[Aaron Million] said he agrees federal regulators need to consider water supply issues as well as his project’s likely effect on wildlife and recreation.

More coverage from Amy Joi O’Donoghue writing for the Deseret News. From the article:

Since its inception, the controversial Flaming Gorge Pipeline has met with opposition in Colorado, Wyoming, and Utah. The water would go to the Front Range of Colorado which is projected to double in population in the next 50 years. Although the project would be privately financed, critics say the end water would be so publicly expensive it wouldn’t be viable. It also smacks at tapping water that river watchers say is already over allocated.

Million has said that the water his project proposes to take from the Green River in Wyoming is sustainable, according to a review of water resources by federal water managers with oversight of Flaming Gorge.

According to a Tweet from Jennifer Petersen (@BCAWY): “Last night [December 14], Laramie Council voted unanimously to oppose the Million pipeline & send in a letter intervening in the FERC permitting process.”

More Flaming Gorge pipeline coverage here and here.


Opposition to Wyco Water and Power’s Flaming Gorge Pipeline straddles the Colorado-Wyoming-Utah borders and includes the National Park Service

December 16, 2011

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First up is a release from Western Resource Advocates calling the project a boondoggle:

Western Resource Advocates (WRA) announced that it is filing formal objections today with the Federal Energy Regulatory Commission (FERC) regarding the proposed ‘Flaming Gorge Pipeline.’ The objections are being filed by WRA along with the Colorado Environmental Coalition and the National Parks Conservation Association.

“The Flaming Gorge Pipeline has more unanswered questions than a Presidential debate,” said WRA Water Attorney Robert Harris. “The bottom line is that there is no good reason for FERC to contemplate the proposal. The pipeline idea is getting messier by the day, and it’s not going to get cheaper or more realistic in the future.”

Aaron Million, President of Wyco Power and Water, Inc., is seeking a federal permit from FERC to review his ‘Flaming Gorge Pipeline’ (FGP) proposal to pump water more than five hundred (500) miles from the Green River in Wyoming to the Front Range of Colorado.

The objections to a potential FERC permit as filed by WRA focus on four points:

1. Ridiculously Expensive: The Colorado Water Conservation Board estimates that the project would cost $9 billion, which would easily qualify the FGP as the most expensive water project in Colorado history. The 2011 General Fund for the entire state of Colorado is about $7.4 billion.

2. Unnecessary and Illegal Water Hoarding: There is simply no need for the FGP. If it proceeded, the project would be open to charges of water hoarding [ed. speculation], which is against state law.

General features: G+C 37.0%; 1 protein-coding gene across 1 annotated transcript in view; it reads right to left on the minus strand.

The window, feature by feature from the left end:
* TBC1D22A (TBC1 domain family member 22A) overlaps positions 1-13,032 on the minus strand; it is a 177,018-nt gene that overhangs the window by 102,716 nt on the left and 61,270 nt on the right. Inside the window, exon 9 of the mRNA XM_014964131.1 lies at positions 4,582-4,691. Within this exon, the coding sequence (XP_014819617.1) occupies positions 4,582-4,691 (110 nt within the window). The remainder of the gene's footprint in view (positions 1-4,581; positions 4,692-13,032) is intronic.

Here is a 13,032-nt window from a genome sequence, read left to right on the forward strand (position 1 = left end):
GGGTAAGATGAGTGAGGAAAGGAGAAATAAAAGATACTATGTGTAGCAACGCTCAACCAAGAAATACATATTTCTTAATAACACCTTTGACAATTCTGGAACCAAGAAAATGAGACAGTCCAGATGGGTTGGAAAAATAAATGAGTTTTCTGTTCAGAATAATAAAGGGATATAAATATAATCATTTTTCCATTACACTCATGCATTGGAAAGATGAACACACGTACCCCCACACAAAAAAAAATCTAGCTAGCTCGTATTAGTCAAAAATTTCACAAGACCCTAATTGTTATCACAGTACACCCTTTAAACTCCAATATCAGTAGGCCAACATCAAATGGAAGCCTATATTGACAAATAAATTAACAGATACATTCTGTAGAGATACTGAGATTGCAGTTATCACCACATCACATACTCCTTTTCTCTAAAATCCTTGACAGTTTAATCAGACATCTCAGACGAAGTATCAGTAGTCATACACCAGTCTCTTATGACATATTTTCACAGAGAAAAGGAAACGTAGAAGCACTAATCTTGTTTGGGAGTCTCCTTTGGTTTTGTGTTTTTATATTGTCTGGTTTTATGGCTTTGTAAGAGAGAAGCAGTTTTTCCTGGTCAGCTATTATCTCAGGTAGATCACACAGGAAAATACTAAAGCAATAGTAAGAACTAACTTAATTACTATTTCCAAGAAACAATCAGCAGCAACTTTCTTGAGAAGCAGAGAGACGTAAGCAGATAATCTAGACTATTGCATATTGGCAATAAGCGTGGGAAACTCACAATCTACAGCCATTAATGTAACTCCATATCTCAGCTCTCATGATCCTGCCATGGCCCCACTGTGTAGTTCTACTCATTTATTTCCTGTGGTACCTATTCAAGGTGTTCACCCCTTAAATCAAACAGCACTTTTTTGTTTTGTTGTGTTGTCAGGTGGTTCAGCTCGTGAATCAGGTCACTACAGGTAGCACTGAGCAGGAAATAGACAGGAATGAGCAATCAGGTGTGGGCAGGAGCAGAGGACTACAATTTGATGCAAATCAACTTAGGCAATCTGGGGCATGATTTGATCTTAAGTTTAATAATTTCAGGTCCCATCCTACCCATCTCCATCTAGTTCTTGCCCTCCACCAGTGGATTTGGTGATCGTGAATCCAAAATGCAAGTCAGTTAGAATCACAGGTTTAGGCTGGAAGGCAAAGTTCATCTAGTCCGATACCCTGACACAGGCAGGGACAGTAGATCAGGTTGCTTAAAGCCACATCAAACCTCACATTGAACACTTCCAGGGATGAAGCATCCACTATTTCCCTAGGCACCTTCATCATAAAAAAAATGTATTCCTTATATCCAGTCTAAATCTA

3. Against the Public Interest: There is no scenario in which the FGP could be completed in an
environmentally-safe manner, and there is widespread opposition to the proposal in both Wyoming
and Colorado. Wyoming Gov. Matt Mead, among others, has publicly condemned the project.

4. Wyco and Million are Unsuitable Applicants: Mr. Million and Wyco Power and Water have a history of missing deadlines and failing to provide complete information; in July 2011, the U.S. Army Corps of Engineers terminated Million’s application for these reasons.

“The real shame of this entire process is that it is a distraction from discussions of much more reasonable and cost-effective water supply projects that Wyoming and Colorado can implement already,” said Stacy Tellinghuisen, Energy & Water Policy Analyst at WRA. “If Wyco or any other company wants to go off chasing unicorns, they should do it on their own time and their own dime.”

Becky Long, organizer for the Colorado Environmental Coalition, said: “Citizens across Colorado and Wyoming think this project is a bad idea. Multiple cities and counties in both states have publicly condemned the plan, and a recent survey by the sportsmen’s group Trout Unlimited showed that almost 80% of Wyoming residents opposed the proposal.”

The complete filing from WRA will be available this afternoon on the FERC website and at www.WesternResources.org.

BACKGROUND INFORMATION
On September 1, 2011, Mr. Aaron Million of Wyco Power and Water, Inc. applied to FERC for a permit application for the Regional Watershed Supply Project proposal (generally referred to as the Flaming Gorge Pipeline, or FGP). Two months earlier, the U.S. Army Corps of Engineers terminated its review of the project, citing Million’s failure to meet required deadlines to provide information. Wyco applied to FERC under the premise of reclassifying the FGP as a hydropower project, but because it is primarily a water-delivery system, FERC only has limited jurisdiction and cannot approve the entire project.

The FERC deadline for public comments and ‘Motions to Intervene’ is December 19, 2011. If FERC eventually decides to consider permitting for the FGP, it would begin a 3-year study period of the project. Before the FGP could begin to be constructed, Wyco would almost certainly need a permit from multiple additional federal agencies, such as the Forest Service and the Bureau of Land Management. At some point, Wyco would also likely need to resubmit an application to the U.S. Army Corps of Engineers.